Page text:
You know you want to work from home. And you figured out the kind of business you think you’d like to start. You even have your eye on a training course that claims to teach you the skills you’ll need to build a successful business in this industry. But do you know how to choose an online course that's legitimate?
And even if it’s not a scam, how do you know it’s the best training option for you?
The answer isn't always black and white, because of your learning style, schedule, and pre-existing experience. Because of these factors, some courses suit your needs better than others. So, by learning how to choose an online course, you’ll be able to make an informed decision about whether or not you should invest your hard-earned money into a particular course.
Step 1: Look for testimonials about the course or the creator
A professional course creator should be able to provide some testimonials for their course unless it is brand new. If you can’t find any testimonials, be wary of spending your money on it.
Legitimate testimonials are often accompanied by the person’s full name and perhaps a profile picture. If they have a website or company name you can check out, even better!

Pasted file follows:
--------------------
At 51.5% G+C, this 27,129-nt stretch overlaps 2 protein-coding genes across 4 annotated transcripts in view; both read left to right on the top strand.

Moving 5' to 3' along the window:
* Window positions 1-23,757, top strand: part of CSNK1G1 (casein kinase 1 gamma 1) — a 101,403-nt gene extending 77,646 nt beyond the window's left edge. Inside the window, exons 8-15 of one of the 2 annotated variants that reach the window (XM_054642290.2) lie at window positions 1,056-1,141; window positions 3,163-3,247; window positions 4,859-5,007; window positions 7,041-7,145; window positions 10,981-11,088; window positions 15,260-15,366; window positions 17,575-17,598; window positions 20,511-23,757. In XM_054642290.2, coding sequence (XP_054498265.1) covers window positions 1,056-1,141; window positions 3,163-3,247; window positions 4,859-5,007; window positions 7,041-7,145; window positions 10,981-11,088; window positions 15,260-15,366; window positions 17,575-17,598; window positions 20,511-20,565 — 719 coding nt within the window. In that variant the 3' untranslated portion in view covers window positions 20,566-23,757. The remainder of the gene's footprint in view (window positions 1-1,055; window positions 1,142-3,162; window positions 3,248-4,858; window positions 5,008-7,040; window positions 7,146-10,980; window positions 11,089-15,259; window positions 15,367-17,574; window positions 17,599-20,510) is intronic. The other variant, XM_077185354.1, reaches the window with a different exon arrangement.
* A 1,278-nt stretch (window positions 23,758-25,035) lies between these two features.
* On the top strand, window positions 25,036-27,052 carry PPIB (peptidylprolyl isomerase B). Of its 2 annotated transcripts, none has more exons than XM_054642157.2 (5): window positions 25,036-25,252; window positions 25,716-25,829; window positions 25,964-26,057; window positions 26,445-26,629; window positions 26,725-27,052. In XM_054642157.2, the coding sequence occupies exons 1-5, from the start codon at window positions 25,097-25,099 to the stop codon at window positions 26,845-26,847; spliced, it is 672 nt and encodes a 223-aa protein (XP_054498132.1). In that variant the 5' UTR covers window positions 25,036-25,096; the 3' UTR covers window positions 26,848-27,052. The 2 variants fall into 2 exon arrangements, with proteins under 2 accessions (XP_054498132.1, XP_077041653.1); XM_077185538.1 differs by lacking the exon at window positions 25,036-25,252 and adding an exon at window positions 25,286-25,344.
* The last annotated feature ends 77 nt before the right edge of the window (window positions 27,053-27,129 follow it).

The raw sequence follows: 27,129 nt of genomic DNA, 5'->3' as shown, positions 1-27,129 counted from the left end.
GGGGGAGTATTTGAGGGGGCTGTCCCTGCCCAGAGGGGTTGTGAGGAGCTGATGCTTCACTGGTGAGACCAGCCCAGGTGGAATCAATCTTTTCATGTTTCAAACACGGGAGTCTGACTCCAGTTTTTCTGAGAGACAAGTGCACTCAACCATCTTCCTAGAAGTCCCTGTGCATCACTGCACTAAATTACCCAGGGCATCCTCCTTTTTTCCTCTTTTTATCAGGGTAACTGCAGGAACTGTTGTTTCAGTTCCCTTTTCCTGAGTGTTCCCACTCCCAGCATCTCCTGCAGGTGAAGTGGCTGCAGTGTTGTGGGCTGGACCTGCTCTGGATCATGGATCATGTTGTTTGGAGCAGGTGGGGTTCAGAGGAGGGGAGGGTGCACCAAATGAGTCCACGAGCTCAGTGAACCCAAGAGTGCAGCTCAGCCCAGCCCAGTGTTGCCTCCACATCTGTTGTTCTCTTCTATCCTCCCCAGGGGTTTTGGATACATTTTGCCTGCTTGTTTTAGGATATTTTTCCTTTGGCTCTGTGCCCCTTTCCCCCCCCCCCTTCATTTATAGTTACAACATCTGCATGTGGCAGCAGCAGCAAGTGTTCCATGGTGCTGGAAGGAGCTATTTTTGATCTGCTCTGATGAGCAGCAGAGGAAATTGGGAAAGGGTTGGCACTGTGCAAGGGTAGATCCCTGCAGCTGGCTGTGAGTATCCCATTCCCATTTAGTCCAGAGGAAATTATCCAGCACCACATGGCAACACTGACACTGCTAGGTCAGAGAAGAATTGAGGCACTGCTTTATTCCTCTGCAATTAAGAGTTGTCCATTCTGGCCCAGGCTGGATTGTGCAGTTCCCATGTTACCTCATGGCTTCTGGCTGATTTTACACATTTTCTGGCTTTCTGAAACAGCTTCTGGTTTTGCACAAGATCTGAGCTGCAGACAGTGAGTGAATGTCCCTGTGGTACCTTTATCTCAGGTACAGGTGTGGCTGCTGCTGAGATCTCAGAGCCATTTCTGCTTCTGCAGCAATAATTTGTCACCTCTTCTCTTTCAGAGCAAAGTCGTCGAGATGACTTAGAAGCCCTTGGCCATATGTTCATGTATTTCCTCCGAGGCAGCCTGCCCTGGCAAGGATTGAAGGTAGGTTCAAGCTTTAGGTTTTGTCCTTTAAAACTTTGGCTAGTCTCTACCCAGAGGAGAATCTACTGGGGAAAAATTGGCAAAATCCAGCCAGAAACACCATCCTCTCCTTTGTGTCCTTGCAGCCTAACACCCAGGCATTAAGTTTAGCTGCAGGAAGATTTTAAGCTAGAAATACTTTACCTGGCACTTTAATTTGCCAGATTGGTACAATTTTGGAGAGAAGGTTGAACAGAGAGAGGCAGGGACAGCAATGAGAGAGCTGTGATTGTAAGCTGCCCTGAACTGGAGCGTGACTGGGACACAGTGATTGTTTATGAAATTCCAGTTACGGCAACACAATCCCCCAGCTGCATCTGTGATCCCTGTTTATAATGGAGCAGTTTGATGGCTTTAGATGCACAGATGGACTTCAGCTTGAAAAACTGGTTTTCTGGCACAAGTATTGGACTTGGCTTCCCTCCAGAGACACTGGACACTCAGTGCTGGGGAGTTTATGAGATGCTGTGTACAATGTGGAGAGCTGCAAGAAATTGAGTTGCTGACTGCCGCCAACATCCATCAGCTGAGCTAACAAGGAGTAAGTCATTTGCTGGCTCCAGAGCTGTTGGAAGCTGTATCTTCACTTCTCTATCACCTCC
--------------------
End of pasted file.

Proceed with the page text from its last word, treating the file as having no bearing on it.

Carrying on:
A good testimonial will tell you how this course made a difference for the person giving the testimonial. If it's vague (for example, “this course was great!” without saying why it was great), it might not be genuine.
Also, beware of seasoned courses that have only high praise attached. If no one has ever been displeased, that suggests the course owner may have paid for testimonials or reviews. Humans being as we are, there will nearly always be someone who is dissatisfied. You should be able to find that feedback, as well, so you can judge it for yourself.
Step 2: Read (Off-Site) reviews to learn how to choose an online course
Most testimonials are located on the course creator’s website, and of course they only publish comments that are favorable. That means it’s important to look for unbiased reviews elsewhere, too.
If you want to learn how to choose an online course, the reviews here on this site are a good place to start. We have beginner reviews like this one for Bookkeepers.com, and in-depth reviews, too. In our full Bookkeeper Launch review, you'll get a comprehensive assessment of the pros and cons and learn who the course is for. The review will also tell you how long you can expect to need to complete it, what it costs, and more.